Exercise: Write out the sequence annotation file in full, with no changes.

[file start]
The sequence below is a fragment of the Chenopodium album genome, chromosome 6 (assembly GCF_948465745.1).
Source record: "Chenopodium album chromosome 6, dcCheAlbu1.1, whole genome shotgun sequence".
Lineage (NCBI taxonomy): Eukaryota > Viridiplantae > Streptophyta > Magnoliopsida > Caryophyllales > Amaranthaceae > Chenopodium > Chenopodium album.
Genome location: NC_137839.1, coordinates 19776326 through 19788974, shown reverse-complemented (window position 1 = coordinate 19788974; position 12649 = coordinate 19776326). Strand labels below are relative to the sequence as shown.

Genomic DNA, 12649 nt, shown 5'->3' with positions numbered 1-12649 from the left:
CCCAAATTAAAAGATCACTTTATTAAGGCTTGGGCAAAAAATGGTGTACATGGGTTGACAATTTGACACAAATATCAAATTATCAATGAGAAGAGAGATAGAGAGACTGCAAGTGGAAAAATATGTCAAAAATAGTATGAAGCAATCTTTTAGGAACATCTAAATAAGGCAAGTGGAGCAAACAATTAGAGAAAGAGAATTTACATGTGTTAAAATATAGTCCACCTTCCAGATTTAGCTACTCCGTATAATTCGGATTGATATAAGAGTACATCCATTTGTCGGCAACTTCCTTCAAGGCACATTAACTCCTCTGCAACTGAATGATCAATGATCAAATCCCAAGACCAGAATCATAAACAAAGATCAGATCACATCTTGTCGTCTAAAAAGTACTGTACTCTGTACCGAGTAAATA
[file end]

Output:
The sequence below is a fragment of the Chenopodium album genome, chromosome 6 (assembly GCF_948465745.1).
Source record: "Chenopodium album chromosome 6, dcCheAlbu1.1, whole genome shotgun sequence".
Lineage (NCBI taxonomy): Eukaryota > Viridiplantae > Streptophyta > Magnoliopsida > Caryophyllales > Amaranthaceae > Chenopodium > Chenopodium album.
Genome location: NC_137839.1, coordinates 19776326 through 19788974, shown reverse-complemented (window position 1 = coordinate 19788974; position 12649 = coordinate 19776326). Strand labels below are relative to the sequence as shown.

Genomic DNA, 12649 nt, shown 5'->3' with positions numbered 1-12649 from the left:
CCCAAATTAAAAGATCACTTTATTAAGGCTTGGGCAAAAAATGGTGTACATGGGTTGACAATTTGACACAAATATCAAATTATCAATGAGAAGAGAGATAGAGAGACTGCAAGTGGAAAAATATGTCAAAAATAGTATGAAGCAATCTTTTAGGAACATCTAAATAAGGCAAGTGGAGCAAACAATTAGAGAAAGAGAATTTACATGTGTTAAAATATAGTCCACCTTCCAGATTTAGCTACTCCGTATAATTCGGATTGATATAAGAGTACATCCATTTGTCGGCAACTTCCTTCAAGGCACATTAACTCCTCTGCAACTGAATGATCAATGATCAAATCCCAAGACCAGAATCATAAACAAAGATCAGATCACATCTTGTCGTCTAAAAAGTACTGTACTCTGTACCGAGTAAATA